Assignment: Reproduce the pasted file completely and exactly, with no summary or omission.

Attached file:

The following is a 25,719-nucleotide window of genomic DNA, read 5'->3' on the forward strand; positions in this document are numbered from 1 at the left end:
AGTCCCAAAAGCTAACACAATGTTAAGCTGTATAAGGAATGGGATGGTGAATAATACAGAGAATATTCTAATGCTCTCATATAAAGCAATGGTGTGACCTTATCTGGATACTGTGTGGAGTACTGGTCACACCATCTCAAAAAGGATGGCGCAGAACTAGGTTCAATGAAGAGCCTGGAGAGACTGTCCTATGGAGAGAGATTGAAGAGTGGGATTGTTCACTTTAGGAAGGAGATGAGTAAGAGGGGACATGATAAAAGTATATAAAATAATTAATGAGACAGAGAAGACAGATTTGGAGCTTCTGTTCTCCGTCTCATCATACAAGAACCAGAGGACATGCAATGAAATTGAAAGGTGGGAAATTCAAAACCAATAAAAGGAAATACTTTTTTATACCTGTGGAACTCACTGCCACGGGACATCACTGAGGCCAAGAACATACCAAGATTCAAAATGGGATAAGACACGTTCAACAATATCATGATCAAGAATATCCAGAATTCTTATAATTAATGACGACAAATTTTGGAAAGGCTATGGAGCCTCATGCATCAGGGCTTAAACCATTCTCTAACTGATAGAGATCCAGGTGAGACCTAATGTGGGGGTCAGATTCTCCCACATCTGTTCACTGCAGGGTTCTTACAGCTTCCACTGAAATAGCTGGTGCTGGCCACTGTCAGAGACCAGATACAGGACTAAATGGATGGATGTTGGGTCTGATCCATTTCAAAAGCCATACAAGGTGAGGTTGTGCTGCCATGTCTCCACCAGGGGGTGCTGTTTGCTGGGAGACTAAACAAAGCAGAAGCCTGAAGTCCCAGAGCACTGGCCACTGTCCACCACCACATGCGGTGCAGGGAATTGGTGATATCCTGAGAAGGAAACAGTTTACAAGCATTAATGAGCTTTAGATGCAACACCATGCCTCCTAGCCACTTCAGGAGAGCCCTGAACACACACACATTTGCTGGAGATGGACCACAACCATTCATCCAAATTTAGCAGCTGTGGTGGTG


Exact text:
The following is a 25,719-nucleotide window of genomic DNA, read 5'->3' on the forward strand; positions in this document are numbered from 1 at the left end:
AGTCCCAAAAGCTAACACAATGTTAAGCTGTATAAGGAATGGGATGGTGAATAATACAGAGAATATTCTAATGCTCTCATATAAAGCAATGGTGTGACCTTATCTGGATACTGTGTGGAGTACTGGTCACACCATCTCAAAAAGGATGGCGCAGAACTAGGTTCAATGAAGAGCCTGGAGAGACTGTCCTATGGAGAGAGATTGAAGAGTGGGATTGTTCACTTTAGGAAGGAGATGAGTAAGAGGGGACATGATAAAAGTATATAAAATAATTAATGAGACAGAGAAGACAGATTTGGAGCTTCTGTTCTCCGTCTCATCATACAAGAACCAGAGGACATGCAATGAAATTGAAAGGTGGGAAATTCAAAACCAATAAAAGGAAATACTTTTTTATACCTGTGGAACTCACTGCCACGGGACATCACTGAGGCCAAGAACATACCAAGATTCAAAATGGGATAAGACACGTTCAACAATATCATGATCAAGAATATCCAGAATTCTTATAATTAATGACGACAAATTTTGGAAAGGCTATGGAGCCTCATGCATCAGGGCTTAAACCATTCTCTAACTGATAGAGATCCAGGTGAGACCTAATGTGGGGGTCAGATTCTCCCACATCTGTTCACTGCAGGGTTCTTACAGCTTCCACTGAAATAGCTGGTGCTGGCCACTGTCAGAGACCAGATACAGGACTAAATGGATGGATGTTGGGTCTGATCCATTTCAAAAGCCATACAAGGTGAGGTTGTGCTGCCATGTCTCCACCAGGGGGTGCTGTTTGCTGGGAGACTAAACAAAGCAGAAGCCTGAAGTCCCAGAGCACTGGCCACTGTCCACCACCACATGCGGTGCAGGGAATTGGTGATATCCTGAGAAGGAAACAGTTTACAAGCATTAATGAGCTTTAGATGCAACACCATGCCTCCTAGCCACTTCAGGAGAGCCCTGAACACACACACATTTGCTGGAGATGGACCACAACCATTCATCCAAATTTAGCAGCTGTGGTGGTG